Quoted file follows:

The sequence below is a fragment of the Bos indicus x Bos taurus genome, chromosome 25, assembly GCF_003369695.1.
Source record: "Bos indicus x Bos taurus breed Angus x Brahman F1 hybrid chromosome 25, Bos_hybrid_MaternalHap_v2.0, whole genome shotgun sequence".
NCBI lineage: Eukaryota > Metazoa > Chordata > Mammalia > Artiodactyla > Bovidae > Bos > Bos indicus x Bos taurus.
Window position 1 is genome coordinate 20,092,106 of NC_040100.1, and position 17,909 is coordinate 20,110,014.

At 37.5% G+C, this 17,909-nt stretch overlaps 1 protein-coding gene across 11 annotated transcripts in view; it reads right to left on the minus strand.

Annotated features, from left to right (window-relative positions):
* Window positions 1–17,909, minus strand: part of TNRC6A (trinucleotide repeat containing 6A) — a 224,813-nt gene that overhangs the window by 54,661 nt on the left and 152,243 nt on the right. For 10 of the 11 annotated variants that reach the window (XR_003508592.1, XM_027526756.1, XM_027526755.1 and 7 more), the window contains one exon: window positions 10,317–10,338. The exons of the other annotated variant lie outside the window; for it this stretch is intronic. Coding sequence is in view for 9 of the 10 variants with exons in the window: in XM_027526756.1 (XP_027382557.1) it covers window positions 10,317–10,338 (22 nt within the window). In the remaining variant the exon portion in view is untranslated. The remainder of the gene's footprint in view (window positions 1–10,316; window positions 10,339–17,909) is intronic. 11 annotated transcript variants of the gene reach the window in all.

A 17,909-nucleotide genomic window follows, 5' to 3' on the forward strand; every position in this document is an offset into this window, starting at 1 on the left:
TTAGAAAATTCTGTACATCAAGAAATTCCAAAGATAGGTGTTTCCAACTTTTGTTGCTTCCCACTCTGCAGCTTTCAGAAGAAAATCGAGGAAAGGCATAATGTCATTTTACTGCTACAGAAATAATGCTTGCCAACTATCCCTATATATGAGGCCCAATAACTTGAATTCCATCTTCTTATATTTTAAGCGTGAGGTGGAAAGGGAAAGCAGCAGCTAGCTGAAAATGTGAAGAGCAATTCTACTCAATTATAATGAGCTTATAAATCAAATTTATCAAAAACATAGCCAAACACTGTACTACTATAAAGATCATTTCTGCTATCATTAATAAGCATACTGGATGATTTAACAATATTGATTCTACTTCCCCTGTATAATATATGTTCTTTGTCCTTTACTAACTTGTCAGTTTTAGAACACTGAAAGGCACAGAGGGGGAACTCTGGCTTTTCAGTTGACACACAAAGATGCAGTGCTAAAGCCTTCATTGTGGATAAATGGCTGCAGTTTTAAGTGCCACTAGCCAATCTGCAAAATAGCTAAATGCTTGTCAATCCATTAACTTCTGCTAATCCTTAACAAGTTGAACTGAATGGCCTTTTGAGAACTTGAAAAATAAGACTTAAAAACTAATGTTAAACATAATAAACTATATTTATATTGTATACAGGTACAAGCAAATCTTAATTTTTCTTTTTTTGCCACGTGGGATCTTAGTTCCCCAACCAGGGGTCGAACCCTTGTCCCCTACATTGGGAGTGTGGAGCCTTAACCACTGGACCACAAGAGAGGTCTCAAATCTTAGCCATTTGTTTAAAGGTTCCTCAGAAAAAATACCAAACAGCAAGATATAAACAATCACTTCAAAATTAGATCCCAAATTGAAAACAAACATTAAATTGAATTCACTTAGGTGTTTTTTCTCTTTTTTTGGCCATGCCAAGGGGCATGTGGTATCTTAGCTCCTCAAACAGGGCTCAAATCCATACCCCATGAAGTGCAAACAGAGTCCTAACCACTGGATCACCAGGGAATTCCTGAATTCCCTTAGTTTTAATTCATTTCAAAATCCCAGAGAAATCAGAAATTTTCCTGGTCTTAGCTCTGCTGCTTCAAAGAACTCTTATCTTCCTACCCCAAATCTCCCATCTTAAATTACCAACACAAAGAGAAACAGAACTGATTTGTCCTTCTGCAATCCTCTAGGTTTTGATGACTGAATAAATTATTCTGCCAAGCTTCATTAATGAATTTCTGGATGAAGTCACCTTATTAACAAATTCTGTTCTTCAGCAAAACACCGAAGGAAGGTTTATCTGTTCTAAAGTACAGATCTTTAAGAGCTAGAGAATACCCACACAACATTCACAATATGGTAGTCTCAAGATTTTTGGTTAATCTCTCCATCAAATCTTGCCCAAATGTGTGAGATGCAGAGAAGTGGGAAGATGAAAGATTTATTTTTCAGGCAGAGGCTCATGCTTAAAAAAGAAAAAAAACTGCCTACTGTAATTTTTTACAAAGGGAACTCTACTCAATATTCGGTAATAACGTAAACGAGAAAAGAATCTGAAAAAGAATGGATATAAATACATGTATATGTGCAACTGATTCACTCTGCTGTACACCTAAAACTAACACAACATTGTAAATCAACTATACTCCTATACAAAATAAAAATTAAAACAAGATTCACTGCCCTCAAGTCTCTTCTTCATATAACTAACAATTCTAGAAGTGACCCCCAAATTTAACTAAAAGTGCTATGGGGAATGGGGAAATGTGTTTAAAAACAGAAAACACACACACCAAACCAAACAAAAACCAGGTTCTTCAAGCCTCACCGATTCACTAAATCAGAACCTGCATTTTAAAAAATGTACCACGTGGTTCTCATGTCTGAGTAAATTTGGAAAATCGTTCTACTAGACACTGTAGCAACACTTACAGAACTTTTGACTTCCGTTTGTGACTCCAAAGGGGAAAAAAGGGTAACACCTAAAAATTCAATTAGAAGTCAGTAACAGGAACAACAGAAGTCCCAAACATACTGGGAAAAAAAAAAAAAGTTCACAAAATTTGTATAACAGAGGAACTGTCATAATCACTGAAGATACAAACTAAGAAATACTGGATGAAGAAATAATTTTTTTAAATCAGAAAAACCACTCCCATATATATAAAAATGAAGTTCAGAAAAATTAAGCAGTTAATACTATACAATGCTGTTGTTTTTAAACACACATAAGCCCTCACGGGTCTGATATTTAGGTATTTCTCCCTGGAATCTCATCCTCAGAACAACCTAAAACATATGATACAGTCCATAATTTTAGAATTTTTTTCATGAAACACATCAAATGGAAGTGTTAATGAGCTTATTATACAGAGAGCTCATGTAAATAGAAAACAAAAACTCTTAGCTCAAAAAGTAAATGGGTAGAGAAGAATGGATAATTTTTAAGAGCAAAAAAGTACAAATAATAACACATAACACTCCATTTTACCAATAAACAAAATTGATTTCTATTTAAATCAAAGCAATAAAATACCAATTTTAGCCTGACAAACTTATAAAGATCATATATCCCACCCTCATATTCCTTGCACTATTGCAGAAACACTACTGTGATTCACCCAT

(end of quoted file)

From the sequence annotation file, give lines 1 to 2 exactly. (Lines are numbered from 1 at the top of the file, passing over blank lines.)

The sequence below is a fragment of the Bos indicus x Bos taurus genome, chromosome 25, assembly GCF_003369695.1.
Source record: "Bos indicus x Bos taurus breed Angus x Brahman F1 hybrid chromosome 25, Bos_hybrid_MaternalHap_v2.0, whole genome shotgun sequence".